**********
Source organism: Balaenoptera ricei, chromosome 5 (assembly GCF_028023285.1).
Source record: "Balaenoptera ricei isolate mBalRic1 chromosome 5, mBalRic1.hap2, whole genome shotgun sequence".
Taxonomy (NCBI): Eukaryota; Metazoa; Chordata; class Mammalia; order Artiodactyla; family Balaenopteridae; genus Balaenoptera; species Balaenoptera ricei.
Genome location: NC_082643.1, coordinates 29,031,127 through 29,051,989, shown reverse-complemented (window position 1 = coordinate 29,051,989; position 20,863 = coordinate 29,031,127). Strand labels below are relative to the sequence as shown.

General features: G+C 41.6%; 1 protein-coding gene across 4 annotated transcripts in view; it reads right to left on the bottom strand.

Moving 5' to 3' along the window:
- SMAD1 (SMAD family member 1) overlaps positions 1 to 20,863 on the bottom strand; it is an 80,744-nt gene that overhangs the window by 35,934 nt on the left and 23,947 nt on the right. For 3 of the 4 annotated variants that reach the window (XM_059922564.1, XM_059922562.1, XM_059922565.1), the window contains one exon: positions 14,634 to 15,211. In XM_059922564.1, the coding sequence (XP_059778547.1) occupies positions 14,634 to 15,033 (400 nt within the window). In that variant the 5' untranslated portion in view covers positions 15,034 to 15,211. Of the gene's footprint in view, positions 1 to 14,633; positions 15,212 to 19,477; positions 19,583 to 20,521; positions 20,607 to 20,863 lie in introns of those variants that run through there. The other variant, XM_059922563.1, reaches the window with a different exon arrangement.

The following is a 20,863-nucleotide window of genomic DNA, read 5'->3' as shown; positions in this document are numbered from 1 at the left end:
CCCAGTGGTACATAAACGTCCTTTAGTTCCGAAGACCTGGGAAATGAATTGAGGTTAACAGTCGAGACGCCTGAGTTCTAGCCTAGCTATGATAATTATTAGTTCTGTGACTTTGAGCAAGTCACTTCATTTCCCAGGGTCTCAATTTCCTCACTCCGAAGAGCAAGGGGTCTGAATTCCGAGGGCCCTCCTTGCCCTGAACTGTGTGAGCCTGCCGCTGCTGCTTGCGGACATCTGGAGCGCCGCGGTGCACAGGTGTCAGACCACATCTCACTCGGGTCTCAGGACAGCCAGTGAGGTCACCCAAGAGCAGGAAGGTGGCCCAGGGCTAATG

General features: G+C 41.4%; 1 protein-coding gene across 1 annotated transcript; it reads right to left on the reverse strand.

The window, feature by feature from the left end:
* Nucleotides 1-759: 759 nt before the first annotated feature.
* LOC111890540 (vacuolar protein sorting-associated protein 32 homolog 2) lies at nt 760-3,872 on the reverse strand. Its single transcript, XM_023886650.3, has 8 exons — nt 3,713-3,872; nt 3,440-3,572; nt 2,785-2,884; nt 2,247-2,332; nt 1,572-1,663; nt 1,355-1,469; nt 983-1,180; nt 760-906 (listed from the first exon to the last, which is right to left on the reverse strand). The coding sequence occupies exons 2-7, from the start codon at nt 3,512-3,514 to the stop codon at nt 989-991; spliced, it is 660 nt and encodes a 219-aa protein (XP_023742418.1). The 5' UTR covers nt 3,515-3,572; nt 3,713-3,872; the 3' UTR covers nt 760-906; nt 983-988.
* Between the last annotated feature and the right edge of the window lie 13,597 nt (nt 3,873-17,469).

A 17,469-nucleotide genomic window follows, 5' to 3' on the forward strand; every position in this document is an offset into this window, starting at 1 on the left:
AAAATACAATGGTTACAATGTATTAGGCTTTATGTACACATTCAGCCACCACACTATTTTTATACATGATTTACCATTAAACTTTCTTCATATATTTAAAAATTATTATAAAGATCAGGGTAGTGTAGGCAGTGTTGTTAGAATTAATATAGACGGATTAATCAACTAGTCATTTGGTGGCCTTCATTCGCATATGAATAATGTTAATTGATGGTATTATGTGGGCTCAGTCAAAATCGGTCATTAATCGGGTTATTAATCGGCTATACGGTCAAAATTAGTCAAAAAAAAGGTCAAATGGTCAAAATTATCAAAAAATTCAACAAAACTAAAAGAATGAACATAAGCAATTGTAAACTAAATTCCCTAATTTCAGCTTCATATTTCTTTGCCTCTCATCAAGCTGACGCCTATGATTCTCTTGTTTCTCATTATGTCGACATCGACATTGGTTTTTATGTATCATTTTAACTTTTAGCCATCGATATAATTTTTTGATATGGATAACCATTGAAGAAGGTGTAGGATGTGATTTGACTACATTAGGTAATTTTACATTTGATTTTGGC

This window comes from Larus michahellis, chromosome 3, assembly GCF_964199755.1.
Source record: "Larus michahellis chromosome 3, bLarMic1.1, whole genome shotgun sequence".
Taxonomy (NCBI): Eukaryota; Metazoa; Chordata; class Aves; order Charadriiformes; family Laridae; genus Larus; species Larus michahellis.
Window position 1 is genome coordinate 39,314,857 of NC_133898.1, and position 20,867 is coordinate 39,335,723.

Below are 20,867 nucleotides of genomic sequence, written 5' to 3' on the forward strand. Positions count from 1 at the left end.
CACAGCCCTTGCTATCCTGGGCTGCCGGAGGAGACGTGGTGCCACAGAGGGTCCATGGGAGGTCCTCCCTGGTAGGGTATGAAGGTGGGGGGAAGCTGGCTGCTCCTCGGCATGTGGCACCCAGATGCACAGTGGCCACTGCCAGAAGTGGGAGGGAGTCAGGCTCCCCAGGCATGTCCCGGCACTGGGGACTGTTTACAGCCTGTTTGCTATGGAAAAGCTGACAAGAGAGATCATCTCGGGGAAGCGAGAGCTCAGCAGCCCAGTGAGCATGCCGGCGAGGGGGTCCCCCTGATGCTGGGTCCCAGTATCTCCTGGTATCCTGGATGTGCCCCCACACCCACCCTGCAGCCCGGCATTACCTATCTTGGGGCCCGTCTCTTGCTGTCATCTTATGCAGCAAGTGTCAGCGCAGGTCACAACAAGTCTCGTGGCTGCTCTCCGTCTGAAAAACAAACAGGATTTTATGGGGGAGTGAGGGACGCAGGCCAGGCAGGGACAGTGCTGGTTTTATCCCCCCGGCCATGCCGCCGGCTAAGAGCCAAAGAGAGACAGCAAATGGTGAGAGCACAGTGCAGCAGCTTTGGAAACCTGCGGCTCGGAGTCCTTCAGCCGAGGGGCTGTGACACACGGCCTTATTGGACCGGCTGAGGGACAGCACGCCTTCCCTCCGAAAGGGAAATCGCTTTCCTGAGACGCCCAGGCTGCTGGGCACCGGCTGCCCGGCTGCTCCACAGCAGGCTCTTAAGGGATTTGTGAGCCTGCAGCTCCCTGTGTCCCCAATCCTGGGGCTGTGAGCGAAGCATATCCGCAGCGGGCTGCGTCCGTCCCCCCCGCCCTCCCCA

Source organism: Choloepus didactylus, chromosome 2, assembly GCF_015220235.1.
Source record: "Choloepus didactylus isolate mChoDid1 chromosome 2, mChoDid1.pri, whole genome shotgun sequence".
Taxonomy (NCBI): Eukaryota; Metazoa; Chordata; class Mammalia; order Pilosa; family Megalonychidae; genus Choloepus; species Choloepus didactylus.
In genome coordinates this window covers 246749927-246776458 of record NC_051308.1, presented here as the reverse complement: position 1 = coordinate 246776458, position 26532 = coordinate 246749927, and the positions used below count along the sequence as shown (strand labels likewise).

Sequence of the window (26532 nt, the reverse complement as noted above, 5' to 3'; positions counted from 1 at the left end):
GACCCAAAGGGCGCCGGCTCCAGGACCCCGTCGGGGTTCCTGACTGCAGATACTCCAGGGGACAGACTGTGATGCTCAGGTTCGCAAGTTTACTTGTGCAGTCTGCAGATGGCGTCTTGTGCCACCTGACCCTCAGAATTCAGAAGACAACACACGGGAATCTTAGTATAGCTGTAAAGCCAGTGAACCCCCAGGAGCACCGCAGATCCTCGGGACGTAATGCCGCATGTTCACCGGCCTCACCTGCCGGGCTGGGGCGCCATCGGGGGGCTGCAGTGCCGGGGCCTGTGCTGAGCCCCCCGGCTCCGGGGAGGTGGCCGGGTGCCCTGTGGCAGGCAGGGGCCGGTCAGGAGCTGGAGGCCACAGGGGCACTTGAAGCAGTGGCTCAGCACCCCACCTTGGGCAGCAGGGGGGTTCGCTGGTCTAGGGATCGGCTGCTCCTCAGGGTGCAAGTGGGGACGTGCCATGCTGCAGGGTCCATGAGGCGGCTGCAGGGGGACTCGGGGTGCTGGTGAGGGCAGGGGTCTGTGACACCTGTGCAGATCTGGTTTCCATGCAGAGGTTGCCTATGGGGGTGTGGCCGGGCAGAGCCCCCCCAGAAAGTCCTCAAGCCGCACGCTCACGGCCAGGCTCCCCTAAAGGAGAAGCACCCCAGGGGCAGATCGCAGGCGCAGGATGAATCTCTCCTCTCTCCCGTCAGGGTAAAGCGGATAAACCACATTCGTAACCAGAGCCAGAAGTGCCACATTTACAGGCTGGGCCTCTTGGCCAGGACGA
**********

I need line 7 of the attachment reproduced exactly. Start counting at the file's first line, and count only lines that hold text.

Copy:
- SMAD1 (SMAD family member 1) overlaps positions 1 to 20,863 on the bottom strand; it is an 80,744-nt gene that overhangs the window by 35,934 nt on the left and 23,947 nt on the right. For 3 of the 4 annotated variants that reach the window (XM_059922564.1, XM_059922562.1, XM_059922565.1), the window contains one exon: positions 14,634 to 15,211. In XM_059922564.1, the coding sequence (XP_059778547.1) occupies positions 14,634 to 15,033 (400 nt within the window). In that variant the 5' untranslated portion in view covers positions 15,034 to 15,211. Of the gene's footprint in view, positions 1 to 14,633; positions 15,212 to 19,477; positions 19,583 to 20,521; positions 20,607 to 20,863 lie in introns of those variants that run through there. The other variant, XM_059922563.1, reaches the window with a different exon arrangement.